i've got a good one for you, i had a doctor diagnosis difficult child once with-o mtg. her!!! LOL soley based off my stories and logs.

    can you imagine???????????????
  9. TerryJ2

    TerryJ2 Well-Known Member

    Yes, unfortunately. Sigh.
  10. Nancy423

    Nancy423 do I have to be the mom?

    all our psychiatrists would hand me adhd medication scripts, after a 10 min meeting.........shame
    they never did work. I found that ALL our psychiatrists over the years wanted to give me a script by the time we left.

    Ok, scoop on's a great drug, HIGHLY addicting, and yes...more of a bandaid approach to the problem.
    Zoloft. Great drug....for depression. NOT good for anyone under the age of 18. we tried this with- my difficult child for about 9 months without improvement, and dr gave script based on what I said (and I only mentioned that she sometimes seems sad)
    Prozac. originally for anxiety. great drug. really did help al Occupational Therapist (OT) of people

    In the years I was at the pharmacy, seems like 90% of people are expecting drugs to change the world. If something is wrong, take a pill and it'll be ok. I hate the approach, but that doesn't mean I'm not willing to try. I will wait about 3-12months to see if the medications have improved our situation. I always asked the PharmD's about what they thought. They're wonderul brains to pick.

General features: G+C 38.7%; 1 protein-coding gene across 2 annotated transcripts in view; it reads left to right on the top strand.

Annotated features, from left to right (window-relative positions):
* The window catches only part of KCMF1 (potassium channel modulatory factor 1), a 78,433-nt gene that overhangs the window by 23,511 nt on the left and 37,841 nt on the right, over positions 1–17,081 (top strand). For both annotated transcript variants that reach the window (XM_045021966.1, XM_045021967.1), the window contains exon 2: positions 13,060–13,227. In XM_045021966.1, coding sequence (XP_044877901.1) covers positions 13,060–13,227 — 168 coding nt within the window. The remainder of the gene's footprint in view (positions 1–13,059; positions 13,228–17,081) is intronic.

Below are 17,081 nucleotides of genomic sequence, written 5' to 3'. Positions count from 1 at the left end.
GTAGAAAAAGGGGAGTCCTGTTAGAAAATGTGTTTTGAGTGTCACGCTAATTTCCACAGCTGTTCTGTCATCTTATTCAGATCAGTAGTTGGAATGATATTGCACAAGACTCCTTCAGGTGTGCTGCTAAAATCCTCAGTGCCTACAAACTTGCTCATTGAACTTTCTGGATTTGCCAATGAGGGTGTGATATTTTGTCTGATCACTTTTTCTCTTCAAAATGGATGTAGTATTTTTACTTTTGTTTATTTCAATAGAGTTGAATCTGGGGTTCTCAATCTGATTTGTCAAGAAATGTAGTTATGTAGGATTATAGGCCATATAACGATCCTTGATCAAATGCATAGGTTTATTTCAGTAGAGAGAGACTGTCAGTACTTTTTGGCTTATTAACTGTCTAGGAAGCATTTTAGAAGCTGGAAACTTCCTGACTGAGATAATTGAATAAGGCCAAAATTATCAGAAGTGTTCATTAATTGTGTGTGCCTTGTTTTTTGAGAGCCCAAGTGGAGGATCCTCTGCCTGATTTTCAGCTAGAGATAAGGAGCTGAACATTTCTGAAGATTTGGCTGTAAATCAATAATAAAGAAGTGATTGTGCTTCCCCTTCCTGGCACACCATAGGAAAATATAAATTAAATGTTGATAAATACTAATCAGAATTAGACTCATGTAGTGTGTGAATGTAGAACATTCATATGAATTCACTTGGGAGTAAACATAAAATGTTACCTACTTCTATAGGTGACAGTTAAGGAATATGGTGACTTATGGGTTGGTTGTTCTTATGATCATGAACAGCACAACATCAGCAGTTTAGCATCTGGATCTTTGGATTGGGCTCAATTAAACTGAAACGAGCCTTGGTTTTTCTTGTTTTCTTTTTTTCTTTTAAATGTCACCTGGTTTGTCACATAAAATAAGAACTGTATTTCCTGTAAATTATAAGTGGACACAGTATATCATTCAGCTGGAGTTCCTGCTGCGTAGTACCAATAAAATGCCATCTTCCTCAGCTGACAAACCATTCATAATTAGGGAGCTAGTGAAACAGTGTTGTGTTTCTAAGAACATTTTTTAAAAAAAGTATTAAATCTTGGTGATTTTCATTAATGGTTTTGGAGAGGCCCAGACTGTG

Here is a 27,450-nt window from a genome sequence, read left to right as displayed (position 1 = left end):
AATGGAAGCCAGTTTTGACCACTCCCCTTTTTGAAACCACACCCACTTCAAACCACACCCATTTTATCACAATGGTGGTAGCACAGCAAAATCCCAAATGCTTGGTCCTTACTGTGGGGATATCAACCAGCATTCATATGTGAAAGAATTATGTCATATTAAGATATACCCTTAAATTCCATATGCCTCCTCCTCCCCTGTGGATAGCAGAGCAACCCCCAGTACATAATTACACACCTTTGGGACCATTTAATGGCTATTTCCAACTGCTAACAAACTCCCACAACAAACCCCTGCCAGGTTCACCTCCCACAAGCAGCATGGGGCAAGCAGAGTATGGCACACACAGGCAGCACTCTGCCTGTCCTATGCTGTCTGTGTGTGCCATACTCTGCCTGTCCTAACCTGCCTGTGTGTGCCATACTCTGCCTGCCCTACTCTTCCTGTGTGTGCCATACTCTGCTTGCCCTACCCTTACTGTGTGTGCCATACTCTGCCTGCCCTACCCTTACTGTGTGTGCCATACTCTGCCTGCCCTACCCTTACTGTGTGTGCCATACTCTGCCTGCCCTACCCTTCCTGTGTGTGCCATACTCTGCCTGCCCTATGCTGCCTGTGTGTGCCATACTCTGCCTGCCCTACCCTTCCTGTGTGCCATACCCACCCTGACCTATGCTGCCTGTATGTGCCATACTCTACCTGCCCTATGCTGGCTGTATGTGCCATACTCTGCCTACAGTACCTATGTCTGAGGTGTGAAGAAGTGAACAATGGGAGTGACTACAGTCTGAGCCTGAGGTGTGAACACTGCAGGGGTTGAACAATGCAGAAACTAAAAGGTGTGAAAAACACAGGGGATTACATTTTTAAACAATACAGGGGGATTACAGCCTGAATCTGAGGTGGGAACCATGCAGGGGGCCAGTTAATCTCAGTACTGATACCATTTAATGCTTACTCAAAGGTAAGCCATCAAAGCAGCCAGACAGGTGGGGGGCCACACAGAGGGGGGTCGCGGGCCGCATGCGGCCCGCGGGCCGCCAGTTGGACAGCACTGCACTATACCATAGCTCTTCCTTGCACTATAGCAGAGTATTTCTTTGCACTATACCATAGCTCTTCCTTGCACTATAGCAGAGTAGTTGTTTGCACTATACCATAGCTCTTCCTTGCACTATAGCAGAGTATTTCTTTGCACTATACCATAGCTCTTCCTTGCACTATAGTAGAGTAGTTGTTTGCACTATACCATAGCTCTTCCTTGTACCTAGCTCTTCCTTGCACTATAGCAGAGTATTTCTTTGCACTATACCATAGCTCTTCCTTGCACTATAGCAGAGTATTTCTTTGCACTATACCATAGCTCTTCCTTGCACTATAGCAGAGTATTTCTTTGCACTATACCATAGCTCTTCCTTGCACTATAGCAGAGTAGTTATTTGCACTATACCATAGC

If you have reservations about giving either medication, then I'd follow your instincts. But is it the drug itself, or the person wanting to prescribe it that you're not sure about?
  11. BestICan

    BestICan This community rocks.

    We once met with a psychiatrist who was very interested in diagnosing my difficult child with bipolar and adhd, and medicating him, without ever meeting him! We got the heck out of there. Rubbed us the wrong way, in a big way. I think you should trust your instincts.
  12. Ropefree

    Ropefree Banned

    The child and adolscent psyciatrist my son has had all did long interviews and
    met with us for hour session for medication monitoring. used evaluation forms, snap evaluations for the teachers.
    I am so sorry to read how awful things can be. Unbeliveable in that I believe you that is awfull.